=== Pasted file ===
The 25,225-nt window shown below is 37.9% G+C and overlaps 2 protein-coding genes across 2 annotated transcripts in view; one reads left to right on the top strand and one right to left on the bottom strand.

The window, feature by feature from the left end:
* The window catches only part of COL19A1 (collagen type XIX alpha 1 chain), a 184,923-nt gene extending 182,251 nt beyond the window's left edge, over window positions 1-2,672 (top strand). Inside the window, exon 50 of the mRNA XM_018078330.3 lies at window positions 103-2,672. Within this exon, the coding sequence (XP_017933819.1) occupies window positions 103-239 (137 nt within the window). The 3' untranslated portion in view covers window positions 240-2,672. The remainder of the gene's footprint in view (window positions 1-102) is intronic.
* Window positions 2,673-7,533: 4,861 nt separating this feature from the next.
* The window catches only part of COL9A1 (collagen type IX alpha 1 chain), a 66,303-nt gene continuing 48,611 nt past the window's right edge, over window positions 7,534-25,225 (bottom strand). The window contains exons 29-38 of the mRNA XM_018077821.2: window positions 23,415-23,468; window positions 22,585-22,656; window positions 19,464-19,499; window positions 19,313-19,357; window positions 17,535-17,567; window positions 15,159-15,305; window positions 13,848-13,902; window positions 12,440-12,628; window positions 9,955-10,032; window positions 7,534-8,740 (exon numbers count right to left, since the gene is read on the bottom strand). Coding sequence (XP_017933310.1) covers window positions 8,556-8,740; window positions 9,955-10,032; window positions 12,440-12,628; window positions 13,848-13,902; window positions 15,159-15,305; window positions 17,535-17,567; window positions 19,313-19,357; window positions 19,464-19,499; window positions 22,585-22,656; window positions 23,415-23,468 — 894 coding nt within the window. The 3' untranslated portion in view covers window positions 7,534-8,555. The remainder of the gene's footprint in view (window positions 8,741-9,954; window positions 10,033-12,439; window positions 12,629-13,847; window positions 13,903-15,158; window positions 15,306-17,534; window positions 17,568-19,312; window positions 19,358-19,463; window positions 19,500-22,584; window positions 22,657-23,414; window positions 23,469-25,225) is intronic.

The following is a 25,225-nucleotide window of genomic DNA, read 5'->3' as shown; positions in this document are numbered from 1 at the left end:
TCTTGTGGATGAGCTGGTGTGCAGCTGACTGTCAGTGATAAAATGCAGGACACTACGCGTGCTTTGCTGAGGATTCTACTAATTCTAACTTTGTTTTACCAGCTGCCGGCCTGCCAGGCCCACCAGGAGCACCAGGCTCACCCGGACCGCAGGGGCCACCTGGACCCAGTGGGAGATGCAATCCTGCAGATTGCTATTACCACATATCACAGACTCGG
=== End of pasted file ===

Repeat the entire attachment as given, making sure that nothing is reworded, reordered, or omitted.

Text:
The 25,225-nt window shown below is 37.9% G+C and overlaps 2 protein-coding genes across 2 annotated transcripts in view; one reads left to right on the top strand and one right to left on the bottom strand.

The window, feature by feature from the left end:
* The window catches only part of COL19A1 (collagen type XIX alpha 1 chain), a 184,923-nt gene extending 182,251 nt beyond the window's left edge, over window positions 1-2,672 (top strand). Inside the window, exon 50 of the mRNA XM_018078330.3 lies at window positions 103-2,672. Within this exon, the coding sequence (XP_017933819.1) occupies window positions 103-239 (137 nt within the window). The 3' untranslated portion in view covers window positions 240-2,672. The remainder of the gene's footprint in view (window positions 1-102) is intronic.
* Window positions 2,673-7,533: 4,861 nt separating this feature from the next.
* The window catches only part of COL9A1 (collagen type IX alpha 1 chain), a 66,303-nt gene continuing 48,611 nt past the window's right edge, over window positions 7,534-25,225 (bottom strand). The window contains exons 29-38 of the mRNA XM_018077821.2: window positions 23,415-23,468; window positions 22,585-22,656; window positions 19,464-19,499; window positions 19,313-19,357; window positions 17,535-17,567; window positions 15,159-15,305; window positions 13,848-13,902; window positions 12,440-12,628; window positions 9,955-10,032; window positions 7,534-8,740 (exon numbers count right to left, since the gene is read on the bottom strand). Coding sequence (XP_017933310.1) covers window positions 8,556-8,740; window positions 9,955-10,032; window positions 12,440-12,628; window positions 13,848-13,902; window positions 15,159-15,305; window positions 17,535-17,567; window positions 19,313-19,357; window positions 19,464-19,499; window positions 22,585-22,656; window positions 23,415-23,468 — 894 coding nt within the window. The 3' untranslated portion in view covers window positions 7,534-8,555. The remainder of the gene's footprint in view (window positions 8,741-9,954; window positions 10,033-12,439; window positions 12,629-13,847; window positions 13,903-15,158; window positions 15,306-17,534; window positions 17,568-19,312; window positions 19,358-19,463; window positions 19,500-22,584; window positions 22,657-23,414; window positions 23,469-25,225) is intronic.

The following is a 25,225-nucleotide window of genomic DNA, read 5'->3' as shown; positions in this document are numbered from 1 at the left end:
TCTTGTGGATGAGCTGGTGTGCAGCTGACTGTCAGTGATAAAATGCAGGACACTACGCGTGCTTTGCTGAGGATTCTACTAATTCTAACTTTGTTTTACCAGCTGCCGGCCTGCCAGGCCCACCAGGAGCACCAGGCTCACCCGGACCGCAGGGGCCACCTGGACCCAGTGGGAGATGCAATCCTGCAGATTGCTATTACCACATATCACAGACTCGG